Psychiatrists may be trained in pediatric or adult-oriented programs. Psychiatrists medically treat brain disorders affecting mood or thoughts, for example, major depression, bipolar disorder, schizophrenia and anxiety disorders, including OCD. Because anxiety and depression are so common, primary (general) physicians often will treat these to a point before referring to a psychiatrist. Bipolar disorder or schizophrenia should be referred to psychiatry right away. Psychiatrists may also do therapy, but often delegate this to other providers.

  • See a psychiatrist for a medical consultation if bipolar disorder, hallucinations or psychosis are suspected or known to be present, or if severe anger, aggression to self or others, anxiety or depression are present.

Once a diagnosis is made and medical treatment initiated by a general physician or specialist, medical follow-up may consist of brief, important visits to check for side effects and to determine whether the medication is helpful. Usually, improvement in symptoms will be partial, and many other problems will remain which medical doctors may not have the training to address.

For all chronic brain conditions, medications leave much room for improvement. This is not surprising. It is not realistic to think that everything will be fixed by flooding the brain, a complex system, with a medication (or a natural supplement). Moreover, studies have shown that some types of therapy may be more effective than medication for problems like OCD. Thus there is often a critical role for a doctor of psychology.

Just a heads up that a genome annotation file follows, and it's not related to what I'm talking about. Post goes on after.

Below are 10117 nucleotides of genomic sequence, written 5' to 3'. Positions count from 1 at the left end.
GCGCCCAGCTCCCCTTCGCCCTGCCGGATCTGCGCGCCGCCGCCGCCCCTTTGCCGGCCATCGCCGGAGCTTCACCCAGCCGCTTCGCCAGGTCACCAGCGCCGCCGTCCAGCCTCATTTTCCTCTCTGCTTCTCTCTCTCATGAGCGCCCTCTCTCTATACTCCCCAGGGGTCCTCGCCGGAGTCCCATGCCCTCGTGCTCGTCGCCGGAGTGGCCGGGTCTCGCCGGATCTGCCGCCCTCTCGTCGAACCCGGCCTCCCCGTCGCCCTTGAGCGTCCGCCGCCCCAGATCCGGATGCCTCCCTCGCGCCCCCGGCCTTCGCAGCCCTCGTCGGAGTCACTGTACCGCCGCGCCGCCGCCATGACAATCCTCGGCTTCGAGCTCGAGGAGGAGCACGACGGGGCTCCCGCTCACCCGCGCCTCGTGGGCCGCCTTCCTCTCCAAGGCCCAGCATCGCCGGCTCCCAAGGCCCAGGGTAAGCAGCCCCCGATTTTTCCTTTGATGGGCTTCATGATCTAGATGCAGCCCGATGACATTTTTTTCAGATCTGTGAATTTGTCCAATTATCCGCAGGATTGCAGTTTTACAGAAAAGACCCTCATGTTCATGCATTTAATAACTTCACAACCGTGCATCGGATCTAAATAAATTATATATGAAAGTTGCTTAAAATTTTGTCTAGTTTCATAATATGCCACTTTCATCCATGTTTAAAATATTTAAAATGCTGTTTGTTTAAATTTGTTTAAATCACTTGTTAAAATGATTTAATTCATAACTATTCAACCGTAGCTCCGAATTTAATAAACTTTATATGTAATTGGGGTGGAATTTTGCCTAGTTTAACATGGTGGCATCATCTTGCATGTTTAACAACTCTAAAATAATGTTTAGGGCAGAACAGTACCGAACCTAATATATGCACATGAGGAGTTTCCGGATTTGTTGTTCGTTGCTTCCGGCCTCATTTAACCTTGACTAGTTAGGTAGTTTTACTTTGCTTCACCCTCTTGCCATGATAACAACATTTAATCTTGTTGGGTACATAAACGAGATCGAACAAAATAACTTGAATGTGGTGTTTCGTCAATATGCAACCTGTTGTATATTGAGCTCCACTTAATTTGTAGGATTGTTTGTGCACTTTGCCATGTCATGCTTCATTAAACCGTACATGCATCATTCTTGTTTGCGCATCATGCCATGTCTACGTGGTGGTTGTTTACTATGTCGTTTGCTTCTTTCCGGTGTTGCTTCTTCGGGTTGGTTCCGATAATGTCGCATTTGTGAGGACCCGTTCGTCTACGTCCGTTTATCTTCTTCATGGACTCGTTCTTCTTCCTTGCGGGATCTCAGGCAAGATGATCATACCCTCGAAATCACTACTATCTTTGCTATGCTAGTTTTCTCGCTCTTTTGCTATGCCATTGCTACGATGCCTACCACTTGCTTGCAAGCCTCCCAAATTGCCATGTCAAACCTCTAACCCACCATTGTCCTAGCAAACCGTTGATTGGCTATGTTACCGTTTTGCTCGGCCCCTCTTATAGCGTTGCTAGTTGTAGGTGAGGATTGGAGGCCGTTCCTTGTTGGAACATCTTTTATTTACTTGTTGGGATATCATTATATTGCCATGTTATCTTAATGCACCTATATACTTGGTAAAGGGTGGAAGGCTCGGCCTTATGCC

Doctors of psychology most often have a PhD or a PsyD, achieved through postgraduate programs that last four or more years after college. These programs include rigorous formal education and several years of mentored, practical training. PhDs also perform substantial research for a doctoral dissertation.

Psychologists are trained to provide specific types of interventions, which can be just as effective as medication in certain individuals. Examples include cognitive behavioral therapy (CBT), which is proven effective for OCD, or comprehensive behavioral interventions for tics (CBIT).

The National Institutes of Health is funding a study to determine whether a certain kind of psychological therapy is effective for reducing tics.

For individuals and families affected by TS, the role of the psychologist is sometimes the most important role. Psychologists also have the training to understand family dynamics and assist with issues related to coping with stress and anger management, which are critical to improving quality of life in individuals with TS.

  • See a psychologist for help with coping with the TS diagnosis or other stressors, anger management, parenting and discipline issues, and therapy.
  • See a psychologist for CBT for OCD or CBIT for tics.

It is important to remember that every individual has different needs, thus the type of treatment and doctor will vary, and more than one type of doctor may be needed. Other types of doctors, such as developmental pediatricians, behavioral neurologists or physiatrists, may also play a role.

  • If you or a family member would like to see a doctor familiar with TS outside of the Cincinnati area, you may get additional information here.

For more information, please contact the Tourette Syndrome Clinic, 513-636-4222, tics@cchmc.org.


Last Updated 06/2012